Until Creative Nonfiction’s editor-in-chief Lee Gutkind invited me to contribute an essay to The Anatomy of Baseball, I didn’t even know that I had this story in me. But there it was, waiting to be tapped: how the Baltimore Orioles taught me that I could ‘play hurt’ through seemingly endless innings of graduate school, with electrical storms in my brain and an alcoholic husband at home.
An afterword, 2018
In the ten years since this piece was published, I’ve had several readers ask why I hadn’t sought out any women as role models. Why look for inspiration in a bunch of guys in a men-only profession?
I’m grateful for the question, because I’d never thought about it, which is both wacky and significant.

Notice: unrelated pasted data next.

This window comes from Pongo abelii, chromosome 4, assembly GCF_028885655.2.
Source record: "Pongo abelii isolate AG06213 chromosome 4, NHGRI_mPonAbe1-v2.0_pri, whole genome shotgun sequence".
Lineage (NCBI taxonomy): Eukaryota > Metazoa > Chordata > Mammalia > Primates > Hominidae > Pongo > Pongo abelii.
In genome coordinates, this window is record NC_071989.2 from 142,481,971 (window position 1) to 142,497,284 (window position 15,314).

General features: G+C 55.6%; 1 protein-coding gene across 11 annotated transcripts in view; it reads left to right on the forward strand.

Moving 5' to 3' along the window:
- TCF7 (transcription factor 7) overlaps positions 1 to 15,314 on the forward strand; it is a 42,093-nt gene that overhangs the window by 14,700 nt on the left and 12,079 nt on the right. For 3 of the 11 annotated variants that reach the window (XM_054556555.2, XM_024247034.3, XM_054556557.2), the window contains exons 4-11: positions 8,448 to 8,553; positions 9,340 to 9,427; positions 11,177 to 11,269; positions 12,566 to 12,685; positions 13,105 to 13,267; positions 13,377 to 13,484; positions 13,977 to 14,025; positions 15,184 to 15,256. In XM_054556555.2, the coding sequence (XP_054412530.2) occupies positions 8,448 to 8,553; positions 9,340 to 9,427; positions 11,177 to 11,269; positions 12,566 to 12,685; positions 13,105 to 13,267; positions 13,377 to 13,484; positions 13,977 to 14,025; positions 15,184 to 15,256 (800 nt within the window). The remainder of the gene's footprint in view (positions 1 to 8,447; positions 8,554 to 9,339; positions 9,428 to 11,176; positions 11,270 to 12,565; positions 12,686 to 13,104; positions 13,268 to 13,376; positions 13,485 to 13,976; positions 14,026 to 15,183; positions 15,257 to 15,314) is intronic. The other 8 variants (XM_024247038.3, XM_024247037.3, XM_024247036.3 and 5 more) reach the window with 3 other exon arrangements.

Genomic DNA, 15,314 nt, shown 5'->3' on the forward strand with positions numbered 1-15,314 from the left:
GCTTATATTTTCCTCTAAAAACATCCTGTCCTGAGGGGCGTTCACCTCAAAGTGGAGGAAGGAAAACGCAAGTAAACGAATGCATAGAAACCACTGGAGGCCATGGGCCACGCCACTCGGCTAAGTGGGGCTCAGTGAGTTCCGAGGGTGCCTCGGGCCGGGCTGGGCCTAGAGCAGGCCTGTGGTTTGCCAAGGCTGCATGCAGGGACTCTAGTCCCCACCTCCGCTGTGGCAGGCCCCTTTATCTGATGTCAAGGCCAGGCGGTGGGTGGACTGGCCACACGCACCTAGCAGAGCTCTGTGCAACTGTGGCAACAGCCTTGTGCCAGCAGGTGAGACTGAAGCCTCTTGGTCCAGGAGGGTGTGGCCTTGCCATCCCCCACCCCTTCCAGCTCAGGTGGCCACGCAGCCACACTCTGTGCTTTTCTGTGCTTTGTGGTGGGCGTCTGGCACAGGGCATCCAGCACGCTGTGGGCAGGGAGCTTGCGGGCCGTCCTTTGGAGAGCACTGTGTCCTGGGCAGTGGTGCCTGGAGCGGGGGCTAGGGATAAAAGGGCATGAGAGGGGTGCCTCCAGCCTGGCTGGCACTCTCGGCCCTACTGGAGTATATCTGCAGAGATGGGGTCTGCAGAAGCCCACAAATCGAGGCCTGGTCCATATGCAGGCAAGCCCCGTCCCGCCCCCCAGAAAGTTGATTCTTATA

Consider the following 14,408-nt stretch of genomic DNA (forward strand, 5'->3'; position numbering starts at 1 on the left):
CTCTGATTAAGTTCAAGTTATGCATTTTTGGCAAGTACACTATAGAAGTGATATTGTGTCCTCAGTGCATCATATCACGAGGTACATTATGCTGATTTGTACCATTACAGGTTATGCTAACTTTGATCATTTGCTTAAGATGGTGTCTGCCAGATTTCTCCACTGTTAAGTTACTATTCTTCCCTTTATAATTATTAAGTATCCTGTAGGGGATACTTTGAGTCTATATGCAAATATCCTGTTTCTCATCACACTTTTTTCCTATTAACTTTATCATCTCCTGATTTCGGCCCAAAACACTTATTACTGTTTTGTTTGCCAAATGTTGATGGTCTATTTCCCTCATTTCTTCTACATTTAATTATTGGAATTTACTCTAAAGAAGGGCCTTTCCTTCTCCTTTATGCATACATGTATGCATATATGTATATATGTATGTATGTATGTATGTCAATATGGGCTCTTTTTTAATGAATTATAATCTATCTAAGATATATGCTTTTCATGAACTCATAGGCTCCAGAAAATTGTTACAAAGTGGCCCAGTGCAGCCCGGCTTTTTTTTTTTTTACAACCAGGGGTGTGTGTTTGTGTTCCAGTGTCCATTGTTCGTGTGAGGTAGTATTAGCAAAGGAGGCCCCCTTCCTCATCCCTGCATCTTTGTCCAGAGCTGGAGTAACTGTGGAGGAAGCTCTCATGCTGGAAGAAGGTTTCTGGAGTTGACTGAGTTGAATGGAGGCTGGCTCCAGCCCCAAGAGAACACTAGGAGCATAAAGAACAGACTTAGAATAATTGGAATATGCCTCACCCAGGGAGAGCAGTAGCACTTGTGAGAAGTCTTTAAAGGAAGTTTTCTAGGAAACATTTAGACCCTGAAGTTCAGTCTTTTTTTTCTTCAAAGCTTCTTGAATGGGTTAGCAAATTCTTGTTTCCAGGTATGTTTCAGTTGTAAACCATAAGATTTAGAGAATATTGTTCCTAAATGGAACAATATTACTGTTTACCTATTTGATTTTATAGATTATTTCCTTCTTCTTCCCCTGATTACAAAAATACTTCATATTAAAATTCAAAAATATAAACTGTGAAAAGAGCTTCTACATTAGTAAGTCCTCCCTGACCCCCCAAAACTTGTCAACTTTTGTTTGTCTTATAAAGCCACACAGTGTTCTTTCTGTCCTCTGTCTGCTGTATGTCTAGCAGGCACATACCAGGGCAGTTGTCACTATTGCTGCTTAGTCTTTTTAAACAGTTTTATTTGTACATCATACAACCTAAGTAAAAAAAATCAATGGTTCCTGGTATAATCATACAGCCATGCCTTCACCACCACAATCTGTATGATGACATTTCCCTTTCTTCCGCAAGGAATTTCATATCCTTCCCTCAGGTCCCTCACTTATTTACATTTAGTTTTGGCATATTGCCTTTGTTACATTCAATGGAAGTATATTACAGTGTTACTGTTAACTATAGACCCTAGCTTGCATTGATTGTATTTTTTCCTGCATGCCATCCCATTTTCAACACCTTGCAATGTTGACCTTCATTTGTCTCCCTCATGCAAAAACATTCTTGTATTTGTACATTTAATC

In the late 1970s and early 80s, when I started graduate school, women role models were not thick upon the ground in academia. My graduate department faculty was entirely male, and that was not at all unusual. Looking to men as role models and motivators was just my life every day.
The person I was in my twenties is so far away now that I don’t entirely trust my account of her motives. But I remember very well that she – that I — was exhausted; and it was restorative for me to admire excellence that I was not expected to attain. The Orioles did not care what I did. That’s the great thing about hero worship: the hero is better worshipped at a distance.
Title: Oriole Magic
Author: Elizabeth Bobrick
Source: Creative Nonfiction literary journal, Issue 34, 2008 & Anatomy of Baseball, Foreward by Yogi Berra